But I’ve been stretching them every day and they still feel tight….
I’m sure everyone who works with people who move has had either this, or a version of this conversation.
It makes sense right? Strengthen what’s weak and stretch what’s tight…. thats what we learn…?
Whilst there is a lot of logic to this thought process, it is what I like to call, a ‘well intended mistake’. What we should be doing when something ‘feels’ tight is asking ourselves why?.
There is always a reason.
Seldom is the reason for something being tight, because it is too short. It is very difficult for us to actually lose sarcomeres and create a genuine reduction in muscle tissue length. A far more likely explanation for ‘tightness’ is a phenomenon known as protective neural tension. This is essentially a fancy way of saying that our bodies are trying to lock down an area that it perceives as being vulnerable – usually due to instability or weakness. If our nervous system thinks we are at risk of damage by something moving too much it just will lock it down. We can think of this a little like natures plaster cast!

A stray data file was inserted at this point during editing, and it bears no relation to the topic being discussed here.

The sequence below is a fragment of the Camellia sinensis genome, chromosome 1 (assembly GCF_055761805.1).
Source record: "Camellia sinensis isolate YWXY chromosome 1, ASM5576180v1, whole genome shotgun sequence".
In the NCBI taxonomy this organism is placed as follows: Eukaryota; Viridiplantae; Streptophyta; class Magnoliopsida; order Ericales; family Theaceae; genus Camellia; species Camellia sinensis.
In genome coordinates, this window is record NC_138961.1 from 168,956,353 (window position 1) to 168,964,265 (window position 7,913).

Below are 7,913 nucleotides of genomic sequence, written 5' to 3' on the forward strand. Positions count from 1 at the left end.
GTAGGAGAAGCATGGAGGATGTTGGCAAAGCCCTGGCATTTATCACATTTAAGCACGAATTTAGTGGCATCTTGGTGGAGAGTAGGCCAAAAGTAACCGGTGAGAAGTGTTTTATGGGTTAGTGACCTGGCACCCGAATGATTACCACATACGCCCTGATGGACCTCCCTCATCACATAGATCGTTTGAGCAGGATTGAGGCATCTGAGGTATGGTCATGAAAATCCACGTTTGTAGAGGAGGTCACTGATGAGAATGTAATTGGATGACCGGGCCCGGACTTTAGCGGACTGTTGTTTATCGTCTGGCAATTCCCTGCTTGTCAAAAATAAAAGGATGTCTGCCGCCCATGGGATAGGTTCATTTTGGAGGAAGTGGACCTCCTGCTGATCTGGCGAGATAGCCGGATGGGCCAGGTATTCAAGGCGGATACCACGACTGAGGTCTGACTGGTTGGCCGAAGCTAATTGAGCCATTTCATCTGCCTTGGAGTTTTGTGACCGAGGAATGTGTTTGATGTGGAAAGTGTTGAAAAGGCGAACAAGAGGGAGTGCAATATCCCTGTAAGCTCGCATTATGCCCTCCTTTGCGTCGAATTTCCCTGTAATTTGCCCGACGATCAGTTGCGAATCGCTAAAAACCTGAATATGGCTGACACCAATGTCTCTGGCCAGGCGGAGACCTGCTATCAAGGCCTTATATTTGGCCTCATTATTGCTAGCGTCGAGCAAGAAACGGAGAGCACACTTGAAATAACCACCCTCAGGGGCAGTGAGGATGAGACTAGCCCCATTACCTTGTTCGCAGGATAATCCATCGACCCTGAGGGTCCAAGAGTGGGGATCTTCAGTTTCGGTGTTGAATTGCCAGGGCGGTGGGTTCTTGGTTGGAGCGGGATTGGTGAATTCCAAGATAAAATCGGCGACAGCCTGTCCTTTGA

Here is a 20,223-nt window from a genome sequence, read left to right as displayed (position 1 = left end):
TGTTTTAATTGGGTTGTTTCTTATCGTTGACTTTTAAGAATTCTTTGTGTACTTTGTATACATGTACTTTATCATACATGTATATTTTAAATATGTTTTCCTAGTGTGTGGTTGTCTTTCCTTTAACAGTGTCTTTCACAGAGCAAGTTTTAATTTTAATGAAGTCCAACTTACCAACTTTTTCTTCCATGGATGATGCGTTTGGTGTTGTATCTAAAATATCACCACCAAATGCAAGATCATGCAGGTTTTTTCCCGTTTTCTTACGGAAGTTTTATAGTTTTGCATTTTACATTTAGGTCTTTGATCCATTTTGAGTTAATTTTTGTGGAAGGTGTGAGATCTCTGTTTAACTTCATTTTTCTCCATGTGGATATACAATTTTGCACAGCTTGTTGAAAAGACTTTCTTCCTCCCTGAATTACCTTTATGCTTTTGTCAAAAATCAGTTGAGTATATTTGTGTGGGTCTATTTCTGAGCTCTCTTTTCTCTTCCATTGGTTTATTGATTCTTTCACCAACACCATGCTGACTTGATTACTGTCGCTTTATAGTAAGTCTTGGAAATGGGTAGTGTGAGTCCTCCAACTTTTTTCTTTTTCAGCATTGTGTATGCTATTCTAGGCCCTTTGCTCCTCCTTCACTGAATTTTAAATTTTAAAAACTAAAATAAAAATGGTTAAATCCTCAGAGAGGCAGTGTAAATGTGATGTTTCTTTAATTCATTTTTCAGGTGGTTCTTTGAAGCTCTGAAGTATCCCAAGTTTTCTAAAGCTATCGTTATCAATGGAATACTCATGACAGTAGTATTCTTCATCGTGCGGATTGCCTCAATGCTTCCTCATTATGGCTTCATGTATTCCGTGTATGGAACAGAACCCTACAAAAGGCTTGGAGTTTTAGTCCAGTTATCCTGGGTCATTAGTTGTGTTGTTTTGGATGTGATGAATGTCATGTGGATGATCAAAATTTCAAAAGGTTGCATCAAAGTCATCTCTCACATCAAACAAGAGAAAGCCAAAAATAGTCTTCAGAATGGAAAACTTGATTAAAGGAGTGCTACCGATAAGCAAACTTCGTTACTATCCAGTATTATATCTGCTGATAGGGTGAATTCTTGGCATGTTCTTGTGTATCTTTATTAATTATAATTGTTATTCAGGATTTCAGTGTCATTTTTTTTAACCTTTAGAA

Much the same way as we wouldn’t remove a plaster cast until the damaged structures inside it have repaired and strengthened, if we experience protective tension we shouldn’t just push through it and force it to move anyway.
Most of the time when something feels tight, the way forwards is to strengthen it, not stretch it.
I put together this little video in answer to a few questions on this subject – check it out and let me know what you think.